Using the behavior change wheel to identify barriers to and potential solutions for primary care clinical guideline use in four provinces in South Africa
CITATION: Kredo, T., et al. 2018. Using the behavior change wheel to identify barriers to and potential solutions for primary care clinical guideline use in four provinces in South Africa. BMC Health Services Research, 18:965, doi:10.1186/s12913-018-3778-2.
The original publication is available at https://bmchealthservres.biomedcentral.com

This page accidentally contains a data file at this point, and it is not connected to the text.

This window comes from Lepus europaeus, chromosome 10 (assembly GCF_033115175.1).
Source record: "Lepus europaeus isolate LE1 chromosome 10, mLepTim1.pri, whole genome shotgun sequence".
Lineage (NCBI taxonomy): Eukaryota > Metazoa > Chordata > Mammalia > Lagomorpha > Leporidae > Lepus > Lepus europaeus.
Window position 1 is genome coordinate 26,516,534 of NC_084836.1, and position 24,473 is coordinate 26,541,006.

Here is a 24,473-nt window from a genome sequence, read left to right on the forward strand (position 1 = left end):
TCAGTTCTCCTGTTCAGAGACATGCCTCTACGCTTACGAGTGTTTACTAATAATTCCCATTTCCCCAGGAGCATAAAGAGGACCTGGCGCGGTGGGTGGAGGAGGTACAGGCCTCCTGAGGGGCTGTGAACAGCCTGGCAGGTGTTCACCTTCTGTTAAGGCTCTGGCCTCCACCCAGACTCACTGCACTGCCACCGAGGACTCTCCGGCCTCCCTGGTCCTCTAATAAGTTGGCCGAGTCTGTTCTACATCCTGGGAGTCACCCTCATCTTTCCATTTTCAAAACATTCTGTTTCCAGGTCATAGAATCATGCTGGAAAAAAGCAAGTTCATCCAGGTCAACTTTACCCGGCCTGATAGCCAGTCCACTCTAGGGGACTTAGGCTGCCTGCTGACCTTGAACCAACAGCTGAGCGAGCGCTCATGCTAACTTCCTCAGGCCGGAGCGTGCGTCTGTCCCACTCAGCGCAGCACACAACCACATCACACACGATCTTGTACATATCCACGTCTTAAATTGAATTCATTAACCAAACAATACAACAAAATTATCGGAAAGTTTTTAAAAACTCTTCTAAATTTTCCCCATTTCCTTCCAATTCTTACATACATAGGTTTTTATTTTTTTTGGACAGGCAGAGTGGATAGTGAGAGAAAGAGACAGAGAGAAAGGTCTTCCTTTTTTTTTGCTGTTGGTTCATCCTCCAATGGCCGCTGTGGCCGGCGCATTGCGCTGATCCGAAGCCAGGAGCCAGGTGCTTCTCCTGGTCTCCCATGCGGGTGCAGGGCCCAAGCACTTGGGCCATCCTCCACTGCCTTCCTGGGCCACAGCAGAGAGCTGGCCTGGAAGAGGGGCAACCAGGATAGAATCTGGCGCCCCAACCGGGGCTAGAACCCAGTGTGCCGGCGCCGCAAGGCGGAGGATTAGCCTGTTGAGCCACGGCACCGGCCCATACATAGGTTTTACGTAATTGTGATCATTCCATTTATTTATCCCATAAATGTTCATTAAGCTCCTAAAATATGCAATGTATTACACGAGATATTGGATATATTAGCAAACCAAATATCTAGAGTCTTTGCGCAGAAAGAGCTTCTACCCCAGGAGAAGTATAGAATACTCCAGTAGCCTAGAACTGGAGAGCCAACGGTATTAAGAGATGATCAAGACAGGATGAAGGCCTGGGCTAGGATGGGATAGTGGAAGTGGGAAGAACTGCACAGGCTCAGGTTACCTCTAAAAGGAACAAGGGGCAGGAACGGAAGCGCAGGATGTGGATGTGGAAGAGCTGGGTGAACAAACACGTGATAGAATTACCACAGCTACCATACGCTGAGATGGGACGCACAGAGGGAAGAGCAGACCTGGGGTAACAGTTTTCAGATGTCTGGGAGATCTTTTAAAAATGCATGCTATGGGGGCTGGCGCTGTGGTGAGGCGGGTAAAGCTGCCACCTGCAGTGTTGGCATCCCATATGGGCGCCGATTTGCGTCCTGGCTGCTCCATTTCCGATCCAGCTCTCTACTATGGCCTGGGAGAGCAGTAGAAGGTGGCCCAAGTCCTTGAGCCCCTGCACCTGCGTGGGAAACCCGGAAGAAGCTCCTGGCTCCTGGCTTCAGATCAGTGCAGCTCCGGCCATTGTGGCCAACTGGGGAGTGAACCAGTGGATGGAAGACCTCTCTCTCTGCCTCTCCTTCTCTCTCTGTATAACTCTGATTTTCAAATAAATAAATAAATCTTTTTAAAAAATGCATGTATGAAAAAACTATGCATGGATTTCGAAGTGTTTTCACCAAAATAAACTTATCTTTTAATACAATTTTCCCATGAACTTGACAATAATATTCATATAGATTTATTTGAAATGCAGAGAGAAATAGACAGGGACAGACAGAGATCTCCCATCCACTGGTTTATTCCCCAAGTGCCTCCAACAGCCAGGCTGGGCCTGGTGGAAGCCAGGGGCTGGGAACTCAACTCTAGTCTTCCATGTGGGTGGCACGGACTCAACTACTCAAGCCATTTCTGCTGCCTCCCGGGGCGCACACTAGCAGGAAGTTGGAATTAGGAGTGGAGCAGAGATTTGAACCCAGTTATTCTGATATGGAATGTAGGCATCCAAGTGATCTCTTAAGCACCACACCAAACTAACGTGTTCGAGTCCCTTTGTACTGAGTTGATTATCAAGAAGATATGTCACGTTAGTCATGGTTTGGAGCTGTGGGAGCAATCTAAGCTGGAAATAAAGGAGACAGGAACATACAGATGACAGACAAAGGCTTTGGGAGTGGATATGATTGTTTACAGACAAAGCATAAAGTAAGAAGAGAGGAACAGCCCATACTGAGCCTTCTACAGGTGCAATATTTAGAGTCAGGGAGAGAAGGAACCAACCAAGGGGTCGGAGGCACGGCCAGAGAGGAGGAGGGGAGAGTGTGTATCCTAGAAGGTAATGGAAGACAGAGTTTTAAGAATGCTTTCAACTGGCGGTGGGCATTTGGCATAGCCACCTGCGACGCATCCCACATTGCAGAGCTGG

Background: Clinical practice guidelines risk having little impact on healthcare if not effectively implemented. Theory informed, targeted implementation may maximise their impact. Our study explored barriers to and facilitators of guideline implementation and use by South African primary care nurses and allied healthcare workers in four provinces in South Africa. We also proposed interventions to address the issues identified. Methods: We used qualitative research methods, comprising focus group discussions using semi-structured topic guides. Seven focus group discussions were conducted (48 providers) in four South African provinces (Eastern Cape, Western Cape, Kwazulu-Natal, Limpopo). Participants included mostly nurses, dieticians, dentists, and allied health practitioners, from primary care facilities in rural and peri-urban settings. The analysis proceeded in three phases. Firstly, two analysts conducted inductive thematic content analysis to develop themes of data. This was followed by fitting emergent themes to the Theoretical Domains Framework and finally to the associated Behaviour Change Wheel to identify relevant interventions. Results: Participants are knowledgeable about guidelines, generally trust their credibility and are receptive and motivated to use them. Guidelines are seen by nurses to provide confidence and reassurance, as well as professional authority and independence where doctors are scarce. Barriers to guideline use include: inadequate systems for printed book distribution, insufficient and substandard photocopies, linguistic inappropriateness (e.g. complicated language, lack of summaries, unavailable in local languages), unsupportive auditing procedures, limited involvement of end-users in guideline development, and patchy training that may not filter back to all providers. Future aspirations identified include: improving the design features of guidelines, accessible places to find guidelines, making digitally-formatted versions available, more supplementary materials (e.g. posters) to support patient engagement, accessible clinical support following training, and in-facility training for all professional cadres to ensure fair access, similar levels of capability and interdisciplinary consistency. Conclusions: South African primary care nurses and allied health practitioners have high levels of motivation to use guidelines, but face many systemic barriers. We used the Behaviour Change Wheel to suggest relevant, implementable interventions addressing identified barriers. This theory-informed approach may improve clinical guideline implementation and impact healthcare for South Africa.